Monday, June 9, 2014

Piketty's Introduction - Part IV

This is a four part series going through Thomas Piketty's Capital in the 21st Century the parts can be found here:
Part I, Part II, Part III, Part IV

After only suspecting it from press accounts, picking up Piketty's Capital in the Twenty-First Century has convinced me by the second paragraph of its introduction that it desperately needs a thorough fisking. I'm picking up here from page 23 on the introduction.

On page 24 Piketty might be pulling a bit of linguistic sleight of hand mixing labor with remuneration. As Piketty defines it on page 18, labor is "wages, salaries, bonuses, earnings from nonwage labor, and other remuneration statutorily classified as labor related." A large chunk of these high remuneration packages are set as stock options which, at least under highly influential New York law are not wages. Is Piketty going to be correcting for that in the US and UK data where such forms of compensation are more prevalent? Again, early in the book, but it will be really easy not to make that adjustment but for a book that is so generously footnoted, it's disappointing that a note doesn't cover the issue here. Curing the disconnect between remuneration and firm performance would seem to encourage a shift to non-labor remuneration in the form of stock options. This is unlikely to be an attractive solution for Piketty but why wouldn't that help cure one of his divergent forces on inequality? 

Piketty's first chart appears on this page, a chart showing income inequality in the United States from 1910-2010. I think it is relevant to match Piketty's data with the number of people who actually had to file. 

Clearly the early data is very sparse, in 1913 as low as 2% of households filed. Is it coincidental that the WW II era explosion of number of returns coincides with Piketty's chart  that features a remarkably sharp decline in inequality? Or has Piketty pushed his chart beyond the reasonable limits of available data? 

I don't have any particular insight into the sparseness of data for Piketty's second chart but the first chart tells me that somebody should check the numbers and ask the relevant question, whether the early portion of the data is as questionable as his first chart looks to my eyes. Piketty himself notes that his data is not as widespread as he would like it to be. It would have been responsible to add a line between the years of robust data availability and the zones where caution is warranted. It is a responsibility that Piketty seems uninterested in meeting. Perhaps such things will be added in a 2nd edition.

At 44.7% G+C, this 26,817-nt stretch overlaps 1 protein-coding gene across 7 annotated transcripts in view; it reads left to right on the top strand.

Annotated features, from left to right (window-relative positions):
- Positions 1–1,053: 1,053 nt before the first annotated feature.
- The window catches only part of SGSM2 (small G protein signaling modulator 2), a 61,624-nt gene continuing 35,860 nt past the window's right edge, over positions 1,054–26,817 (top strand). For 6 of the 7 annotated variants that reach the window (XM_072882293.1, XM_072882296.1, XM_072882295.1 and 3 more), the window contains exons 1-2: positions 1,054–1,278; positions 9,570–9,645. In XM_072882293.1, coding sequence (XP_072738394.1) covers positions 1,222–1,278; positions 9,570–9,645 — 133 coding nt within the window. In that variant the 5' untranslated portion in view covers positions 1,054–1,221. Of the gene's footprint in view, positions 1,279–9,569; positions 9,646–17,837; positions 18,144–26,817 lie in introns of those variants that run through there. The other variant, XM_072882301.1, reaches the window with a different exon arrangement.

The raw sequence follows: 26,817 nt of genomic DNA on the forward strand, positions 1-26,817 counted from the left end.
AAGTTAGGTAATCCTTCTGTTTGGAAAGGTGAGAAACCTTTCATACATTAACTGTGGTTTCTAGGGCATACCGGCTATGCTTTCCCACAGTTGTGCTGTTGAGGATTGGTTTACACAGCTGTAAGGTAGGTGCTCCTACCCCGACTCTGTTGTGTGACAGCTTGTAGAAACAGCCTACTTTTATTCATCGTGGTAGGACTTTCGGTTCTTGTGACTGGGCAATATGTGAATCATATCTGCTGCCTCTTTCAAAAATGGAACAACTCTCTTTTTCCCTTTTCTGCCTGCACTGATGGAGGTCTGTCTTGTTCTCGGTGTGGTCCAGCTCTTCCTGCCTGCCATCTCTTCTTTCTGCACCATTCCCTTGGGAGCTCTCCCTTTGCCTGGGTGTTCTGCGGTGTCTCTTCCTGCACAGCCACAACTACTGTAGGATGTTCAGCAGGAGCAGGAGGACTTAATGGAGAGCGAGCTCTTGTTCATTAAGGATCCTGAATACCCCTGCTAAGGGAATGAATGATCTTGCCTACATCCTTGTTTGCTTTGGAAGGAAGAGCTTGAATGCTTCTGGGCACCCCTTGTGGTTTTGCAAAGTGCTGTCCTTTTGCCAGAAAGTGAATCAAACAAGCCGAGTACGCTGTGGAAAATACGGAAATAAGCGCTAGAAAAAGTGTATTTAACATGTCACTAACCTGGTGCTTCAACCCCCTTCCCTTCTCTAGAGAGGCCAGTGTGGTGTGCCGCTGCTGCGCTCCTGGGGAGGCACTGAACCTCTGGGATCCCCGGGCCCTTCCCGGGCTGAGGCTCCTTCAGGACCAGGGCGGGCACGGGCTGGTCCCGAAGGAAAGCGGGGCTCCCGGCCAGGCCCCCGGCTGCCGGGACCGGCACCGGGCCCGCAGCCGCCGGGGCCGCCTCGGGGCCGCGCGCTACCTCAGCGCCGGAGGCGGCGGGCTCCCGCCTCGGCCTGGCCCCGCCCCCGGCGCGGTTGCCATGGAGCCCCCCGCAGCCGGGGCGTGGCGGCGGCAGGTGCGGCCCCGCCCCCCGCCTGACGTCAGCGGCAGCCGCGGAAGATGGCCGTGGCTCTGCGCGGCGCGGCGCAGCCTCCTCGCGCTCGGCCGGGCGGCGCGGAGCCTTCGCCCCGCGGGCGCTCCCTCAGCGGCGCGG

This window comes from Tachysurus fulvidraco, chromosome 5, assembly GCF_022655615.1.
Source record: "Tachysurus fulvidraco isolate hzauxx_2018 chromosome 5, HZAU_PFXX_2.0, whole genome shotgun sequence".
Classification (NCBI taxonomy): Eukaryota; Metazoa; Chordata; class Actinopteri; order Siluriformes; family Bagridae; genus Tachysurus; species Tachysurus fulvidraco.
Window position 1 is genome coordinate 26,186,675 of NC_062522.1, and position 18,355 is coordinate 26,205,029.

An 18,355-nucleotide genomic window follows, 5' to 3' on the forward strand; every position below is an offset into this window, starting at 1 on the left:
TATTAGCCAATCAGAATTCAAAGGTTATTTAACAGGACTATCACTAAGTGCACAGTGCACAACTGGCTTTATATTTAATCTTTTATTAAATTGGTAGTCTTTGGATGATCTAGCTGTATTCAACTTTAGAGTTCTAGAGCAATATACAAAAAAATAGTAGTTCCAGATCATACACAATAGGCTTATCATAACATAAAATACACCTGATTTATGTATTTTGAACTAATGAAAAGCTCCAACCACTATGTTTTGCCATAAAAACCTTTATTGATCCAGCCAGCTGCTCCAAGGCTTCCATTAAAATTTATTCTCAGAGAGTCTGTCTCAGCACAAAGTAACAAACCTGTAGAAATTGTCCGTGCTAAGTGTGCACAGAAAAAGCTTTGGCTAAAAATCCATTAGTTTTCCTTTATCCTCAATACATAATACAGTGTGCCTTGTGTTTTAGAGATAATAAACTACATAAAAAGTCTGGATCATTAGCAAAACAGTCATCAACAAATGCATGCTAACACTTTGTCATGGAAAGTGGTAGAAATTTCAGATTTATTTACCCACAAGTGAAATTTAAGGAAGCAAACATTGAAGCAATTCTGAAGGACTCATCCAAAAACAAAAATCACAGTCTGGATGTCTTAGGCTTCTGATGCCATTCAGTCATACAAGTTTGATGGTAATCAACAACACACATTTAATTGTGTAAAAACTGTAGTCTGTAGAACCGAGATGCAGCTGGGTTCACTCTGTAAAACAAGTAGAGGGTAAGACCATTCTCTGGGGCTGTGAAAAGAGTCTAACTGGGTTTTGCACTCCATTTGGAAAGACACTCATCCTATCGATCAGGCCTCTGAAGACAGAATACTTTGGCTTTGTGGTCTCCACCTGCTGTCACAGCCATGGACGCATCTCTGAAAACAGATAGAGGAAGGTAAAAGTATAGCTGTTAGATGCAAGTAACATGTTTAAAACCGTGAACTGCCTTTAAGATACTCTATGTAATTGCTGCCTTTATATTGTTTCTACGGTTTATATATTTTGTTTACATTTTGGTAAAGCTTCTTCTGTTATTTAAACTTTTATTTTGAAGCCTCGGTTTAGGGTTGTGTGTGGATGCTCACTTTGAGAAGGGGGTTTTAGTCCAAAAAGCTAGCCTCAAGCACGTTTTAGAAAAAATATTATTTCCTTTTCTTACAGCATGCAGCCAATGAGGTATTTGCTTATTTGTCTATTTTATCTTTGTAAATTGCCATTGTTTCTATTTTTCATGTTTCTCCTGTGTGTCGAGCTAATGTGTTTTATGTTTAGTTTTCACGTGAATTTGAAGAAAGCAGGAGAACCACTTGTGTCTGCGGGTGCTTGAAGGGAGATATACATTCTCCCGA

On page 27, Piketty errs when he says "the fundamental R > G inequality, the main force of divergence in my theory, has nothing to do with any market imperfection." There is a market imperfection. It is real. By saying that there is no market imperfection, Piketty is implicitly excluding the laboring class from joining the investor class and making an artificial barrier into a natural barrier. The laborer shall be the laborer and never a capitalist. The world does not work this way. 

Piketty has to explain Andrew Carnegie, who started as a telegrapher and became one of his age's foremost capitalists as well as all the other famous and not so famous self-made men who have made the transition. From all I have read, he never addresses this change of role potential. 

Piketty claims that the rapid growth of population in the US from 3M at the time of the Declaration of Independence, and the rapid growth of territory from the 13 colonies to the addition of Alaska and Hawaii in the 1950s make the US experience a non-generalizable outlier and that the correct model to look at the general world case is slow to expand France which only doubled its population during the same time period. The territory changes of France with the addition and subtraction of its colonial possessions is tastefully left out of the discussion. It likely would only confuse the narrative. 

Of course by a priori excluding the US example as a model going forward, Piketty is cheating. He does not bother to prove his justification for excluding the US. It's just declare it as a non-generalizable outlier and move on. 

I do agree with Piketty on the importance of gathering data and using the real world to inform and judge theories. A pretty theory that doesn't work and thus should be jettisoned is a global attitude that would have saved us from the gulag and would resolve the present problems of both North Korea and Cuba. But Piketty is only imperfectly applying his own standards here. He should be held strictly to them. For instance, he declares that the changes in US territory and demography lead it to be "no longer the same country". So how many countries is it and what is the data for each of those virtual countries? There is no data presented. 

Does R > G indicate a shortage of capital or a surplus of capital? It would seem obvious to me that this status indicates a shortage, but the cure that Piketty prescribes would indicate that he believes that it indicates a surplus. You raise taxes on what you want less of. Perhaps I simply misunderstand and R > G can happen whether capital is in surplus or shortage, ie there is no relationship. I do not see how that can be true but I'm willing to be persuaded if Piketty ever gets around to addressing a small matter such as this. 

This concludes my examination of Piketty's Introduction to Capital in the Twenty-First Century. I picked up the project because I had a surplus of time on my hands as I was waiting for some very long database reindexes. If this occurs again, I may pick up the book and proceed further but for now this will be the end of this series.